It’s only 10:30 a.m. on this Tuesday morning, and already the temperature has nudged up to 21 degrees in Oneida — tying yesterday’s high*, according to the National Weather Service’s data.
(*The NWS data is collected at the Oneida Water Plant, but I wouldn’t trust it too much. Most areas didn’t get out of the teens on Monday, and as of 10:30 a.m., the official temperature was still at just 9 degrees in Crossville. Even in the valley, at Oak Ridge, the temperature was just 16 at 10 a.m. Higher elevations can warm more quickly than valley locations if there’s a southerly breeze in effect, but that isn’t happening today…plus Crossville is, like Oneida, atop the Cumberland Plateau. Anyway…)
We dipped to zero this morning, officially, making it the first time the mercury has hit zero in Oneida since Feb. 19, 2015 — when we plunged all the way to -11 in the aftermath of a late-season ice storm.
The NWS is forecasting a high of just 22 today. That’s not what makes this a warming trend. What makes it a warming trend is tomorrow, when we’re expected to climb above freezing, just briefly in the afternoon, hitting 33 degrees.
If and when we do get to 33, it’ll be the first time we’ve been above freezing since Saturday. But it won’t be much of a respite, with temperatures plunging back to 11 degrees tomorrow night and getting to just 21 on Thursday as another wave of arctic air rolls in.
The Oneida Special School District has already announced a two-hour delay for the remainder of the week, due to the cold temperatures. We’re expected to be back in the single digits on Friday morning, with temps again hitting just 21 on Friday afternoon, followed by a low in the single digits once more on Saturday morning.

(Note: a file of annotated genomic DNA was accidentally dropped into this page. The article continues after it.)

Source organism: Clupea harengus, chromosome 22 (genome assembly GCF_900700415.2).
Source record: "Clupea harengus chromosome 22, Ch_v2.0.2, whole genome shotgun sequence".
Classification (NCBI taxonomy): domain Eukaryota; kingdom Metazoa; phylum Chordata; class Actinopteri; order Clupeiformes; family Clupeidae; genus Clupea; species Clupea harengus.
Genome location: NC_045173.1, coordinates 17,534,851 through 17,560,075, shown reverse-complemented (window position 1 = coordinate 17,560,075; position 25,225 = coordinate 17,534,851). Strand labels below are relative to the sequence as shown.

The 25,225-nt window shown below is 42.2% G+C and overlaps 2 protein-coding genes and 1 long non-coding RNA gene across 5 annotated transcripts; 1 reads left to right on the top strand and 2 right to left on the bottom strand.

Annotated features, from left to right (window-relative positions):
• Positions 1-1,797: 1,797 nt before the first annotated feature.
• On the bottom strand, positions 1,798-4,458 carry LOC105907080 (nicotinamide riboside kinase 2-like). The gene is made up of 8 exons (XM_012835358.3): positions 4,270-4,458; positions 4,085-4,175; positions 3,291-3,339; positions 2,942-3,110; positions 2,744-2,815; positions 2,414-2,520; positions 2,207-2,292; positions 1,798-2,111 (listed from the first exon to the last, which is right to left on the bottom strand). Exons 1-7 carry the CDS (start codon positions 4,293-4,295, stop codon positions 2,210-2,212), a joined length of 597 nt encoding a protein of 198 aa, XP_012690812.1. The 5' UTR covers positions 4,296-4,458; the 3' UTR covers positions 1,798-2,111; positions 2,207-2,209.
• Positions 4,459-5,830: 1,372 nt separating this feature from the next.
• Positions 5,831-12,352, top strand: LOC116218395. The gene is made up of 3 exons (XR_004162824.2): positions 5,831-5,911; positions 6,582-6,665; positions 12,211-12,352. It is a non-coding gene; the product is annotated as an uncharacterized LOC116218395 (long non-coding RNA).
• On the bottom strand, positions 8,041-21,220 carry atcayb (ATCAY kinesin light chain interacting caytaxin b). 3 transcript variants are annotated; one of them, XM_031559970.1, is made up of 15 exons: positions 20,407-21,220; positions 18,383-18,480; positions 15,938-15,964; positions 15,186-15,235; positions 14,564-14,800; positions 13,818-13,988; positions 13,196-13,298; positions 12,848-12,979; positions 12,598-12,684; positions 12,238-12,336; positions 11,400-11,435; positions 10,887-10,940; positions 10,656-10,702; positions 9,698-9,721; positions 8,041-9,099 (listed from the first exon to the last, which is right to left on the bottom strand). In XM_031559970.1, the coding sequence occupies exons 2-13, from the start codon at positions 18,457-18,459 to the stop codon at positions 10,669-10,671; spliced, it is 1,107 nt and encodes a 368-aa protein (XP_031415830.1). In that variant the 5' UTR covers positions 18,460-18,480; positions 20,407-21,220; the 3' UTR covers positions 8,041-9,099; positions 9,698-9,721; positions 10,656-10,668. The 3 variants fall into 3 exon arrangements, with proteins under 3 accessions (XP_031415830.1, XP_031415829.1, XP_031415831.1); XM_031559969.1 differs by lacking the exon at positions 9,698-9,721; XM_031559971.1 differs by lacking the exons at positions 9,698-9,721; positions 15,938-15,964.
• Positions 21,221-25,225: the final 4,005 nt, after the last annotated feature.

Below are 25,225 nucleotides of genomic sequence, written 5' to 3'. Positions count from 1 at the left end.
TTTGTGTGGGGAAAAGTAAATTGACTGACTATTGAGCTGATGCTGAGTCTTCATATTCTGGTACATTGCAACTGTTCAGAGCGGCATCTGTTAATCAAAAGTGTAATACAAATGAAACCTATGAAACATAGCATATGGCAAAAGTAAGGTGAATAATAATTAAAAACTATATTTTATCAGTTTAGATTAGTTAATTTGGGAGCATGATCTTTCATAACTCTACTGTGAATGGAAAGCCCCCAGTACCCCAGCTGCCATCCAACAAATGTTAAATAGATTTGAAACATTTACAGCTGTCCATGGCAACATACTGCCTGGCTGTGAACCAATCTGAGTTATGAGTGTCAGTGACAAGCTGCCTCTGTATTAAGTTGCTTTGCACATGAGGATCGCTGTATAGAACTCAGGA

The real warming trend begins at the end of the weekend. The GFS forecast model is showing temps getting above freezing on Saturday, thought the NWS doesn’t agree, but everyone is in agreement that we should be well in agreement by Sunday as a southerly flow kicks in. And by Sunday night, we might not drop below freezing even during the overnight hours as a storm system impacts the region. That’s quite a change from what we’re experiencing now, when we can’t manage more than 21 or 22 degrees even under a completely sunny sky.
Again, though, the milder weather will not last. It’s looking increasingly likely that we’ll get slammed with another arctic wave next week, in the aftermath of the storm system. It won’t be as prolonged as the one we’re experiencing now, but temps are likely to crash back into the single digits at night.
The good news is it looks like we’ll rebound quickly towards the end of next week, with temperatures then routinely getting above freezing each day through the third week of the month. But there’s no sustained warm-up in sight, as the GFS forecast model is indicating a maximum temperature of 42 degrees for the next 15 days. It’s almost unheard of, even in January, for us to go an entire month without touching 50 degrees. But if something doesn’t change in the last two weeks of the month, that could very well happen, it appears.
If you like snow, you continue to find yourself out of luck. There are no bonafide snow threats on the table for now. There are storm signals around Jan. 12-13 and again around Jan. 17-18 that meteorologists will be keeping an eye on, but for now it looks like those will be rain-makers. This is a lot of cold air to not have any snow to show for it, if snow is your thing, but it’s not unprecedented. Astute weather observers might remember 2010, when nighttime lows were in the single digits for eight of the first 14 days of January (with temps in the teens five of the other six days to start the month) and it didn’t snow a single flake during that span.